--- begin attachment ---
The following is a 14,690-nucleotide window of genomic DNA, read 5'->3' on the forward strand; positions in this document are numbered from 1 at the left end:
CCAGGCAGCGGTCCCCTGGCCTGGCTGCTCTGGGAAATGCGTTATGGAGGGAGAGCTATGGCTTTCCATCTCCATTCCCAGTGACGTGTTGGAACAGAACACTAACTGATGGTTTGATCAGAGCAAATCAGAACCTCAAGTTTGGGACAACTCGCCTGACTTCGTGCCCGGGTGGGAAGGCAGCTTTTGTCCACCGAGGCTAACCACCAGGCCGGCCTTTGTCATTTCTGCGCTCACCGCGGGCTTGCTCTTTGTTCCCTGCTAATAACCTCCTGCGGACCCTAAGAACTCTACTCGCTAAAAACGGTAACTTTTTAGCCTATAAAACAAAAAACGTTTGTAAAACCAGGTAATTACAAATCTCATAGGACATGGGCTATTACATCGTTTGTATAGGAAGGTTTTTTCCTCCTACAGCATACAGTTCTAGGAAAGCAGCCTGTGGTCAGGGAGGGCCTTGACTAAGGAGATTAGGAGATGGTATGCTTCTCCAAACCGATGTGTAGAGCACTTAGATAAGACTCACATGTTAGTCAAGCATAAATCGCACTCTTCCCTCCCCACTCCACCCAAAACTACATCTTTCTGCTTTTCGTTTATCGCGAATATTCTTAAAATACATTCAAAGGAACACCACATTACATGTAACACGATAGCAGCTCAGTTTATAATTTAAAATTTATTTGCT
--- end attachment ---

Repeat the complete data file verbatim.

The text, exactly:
The following is a 14,690-nucleotide window of genomic DNA, read 5'->3' on the forward strand; positions in this document are numbered from 1 at the left end:
CCAGGCAGCGGTCCCCTGGCCTGGCTGCTCTGGGAAATGCGTTATGGAGGGAGAGCTATGGCTTTCCATCTCCATTCCCAGTGACGTGTTGGAACAGAACACTAACTGATGGTTTGATCAGAGCAAATCAGAACCTCAAGTTTGGGACAACTCGCCTGACTTCGTGCCCGGGTGGGAAGGCAGCTTTTGTCCACCGAGGCTAACCACCAGGCCGGCCTTTGTCATTTCTGCGCTCACCGCGGGCTTGCTCTTTGTTCCCTGCTAATAACCTCCTGCGGACCCTAAGAACTCTACTCGCTAAAAACGGTAACTTTTTAGCCTATAAAACAAAAAACGTTTGTAAAACCAGGTAATTACAAATCTCATAGGACATGGGCTATTACATCGTTTGTATAGGAAGGTTTTTTCCTCCTACAGCATACAGTTCTAGGAAAGCAGCCTGTGGTCAGGGAGGGCCTTGACTAAGGAGATTAGGAGATGGTATGCTTCTCCAAACCGATGTGTAGAGCACTTAGATAAGACTCACATGTTAGTCAAGCATAAATCGCACTCTTCCCTCCCCACTCCACCCAAAACTACATCTTTCTGCTTTTCGTTTATCGCGAATATTCTTAAAATACATTCAAAGGAACACCACATTACATGTAACACGATAGCAGCTCAGTTTATAATTTAAAATTTATTTGCT